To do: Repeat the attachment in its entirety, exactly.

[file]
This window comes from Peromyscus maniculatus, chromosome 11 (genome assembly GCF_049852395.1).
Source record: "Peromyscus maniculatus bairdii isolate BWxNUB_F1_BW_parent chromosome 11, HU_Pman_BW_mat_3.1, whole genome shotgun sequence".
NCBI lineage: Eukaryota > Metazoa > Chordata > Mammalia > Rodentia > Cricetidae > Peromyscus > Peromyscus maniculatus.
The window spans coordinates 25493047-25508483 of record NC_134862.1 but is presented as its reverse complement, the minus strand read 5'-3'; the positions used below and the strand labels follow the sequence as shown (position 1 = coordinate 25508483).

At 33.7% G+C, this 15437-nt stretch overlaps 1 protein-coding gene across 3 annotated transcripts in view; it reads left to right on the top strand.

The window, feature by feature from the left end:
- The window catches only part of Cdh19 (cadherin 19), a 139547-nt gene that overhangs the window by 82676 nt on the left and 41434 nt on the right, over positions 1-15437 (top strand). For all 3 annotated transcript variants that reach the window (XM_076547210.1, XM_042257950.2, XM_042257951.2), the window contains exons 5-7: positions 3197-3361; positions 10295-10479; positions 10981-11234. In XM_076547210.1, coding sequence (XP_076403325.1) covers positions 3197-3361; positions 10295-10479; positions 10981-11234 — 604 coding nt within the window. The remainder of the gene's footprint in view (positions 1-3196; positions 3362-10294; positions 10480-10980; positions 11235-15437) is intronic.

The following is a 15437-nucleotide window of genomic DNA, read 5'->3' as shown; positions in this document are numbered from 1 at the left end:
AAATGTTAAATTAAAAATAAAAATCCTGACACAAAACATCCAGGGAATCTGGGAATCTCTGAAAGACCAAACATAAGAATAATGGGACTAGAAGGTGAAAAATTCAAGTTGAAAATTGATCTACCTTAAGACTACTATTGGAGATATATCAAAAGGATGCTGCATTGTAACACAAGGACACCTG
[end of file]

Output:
This window comes from Peromyscus maniculatus, chromosome 11 (genome assembly GCF_049852395.1).
Source record: "Peromyscus maniculatus bairdii isolate BWxNUB_F1_BW_parent chromosome 11, HU_Pman_BW_mat_3.1, whole genome shotgun sequence".
NCBI lineage: Eukaryota > Metazoa > Chordata > Mammalia > Rodentia > Cricetidae > Peromyscus > Peromyscus maniculatus.
The window spans coordinates 25493047-25508483 of record NC_134862.1 but is presented as its reverse complement, the minus strand read 5'-3'; the positions used below and the strand labels follow the sequence as shown (position 1 = coordinate 25508483).

At 33.7% G+C, this 15437-nt stretch overlaps 1 protein-coding gene across 3 annotated transcripts in view; it reads left to right on the top strand.

The window, feature by feature from the left end:
- The window catches only part of Cdh19 (cadherin 19), a 139547-nt gene that overhangs the window by 82676 nt on the left and 41434 nt on the right, over positions 1-15437 (top strand). For all 3 annotated transcript variants that reach the window (XM_076547210.1, XM_042257950.2, XM_042257951.2), the window contains exons 5-7: positions 3197-3361; positions 10295-10479; positions 10981-11234. In XM_076547210.1, coding sequence (XP_076403325.1) covers positions 3197-3361; positions 10295-10479; positions 10981-11234 — 604 coding nt within the window. The remainder of the gene's footprint in view (positions 1-3196; positions 3362-10294; positions 10480-10980; positions 11235-15437) is intronic.

The following is a 15437-nucleotide window of genomic DNA, read 5'->3' as shown; positions in this document are numbered from 1 at the left end:
AAATGTTAAATTAAAAATAAAAATCCTGACACAAAACATCCAGGGAATCTGGGAATCTCTGAAAGACCAAACATAAGAATAATGGGACTAGAAGGTGAAAAATTCAAGTTGAAAATTGATCTACCTTAAGACTACTATTGGAGATATATCAAAAGGATGCTGCATTGTAACACAAGGACACCTG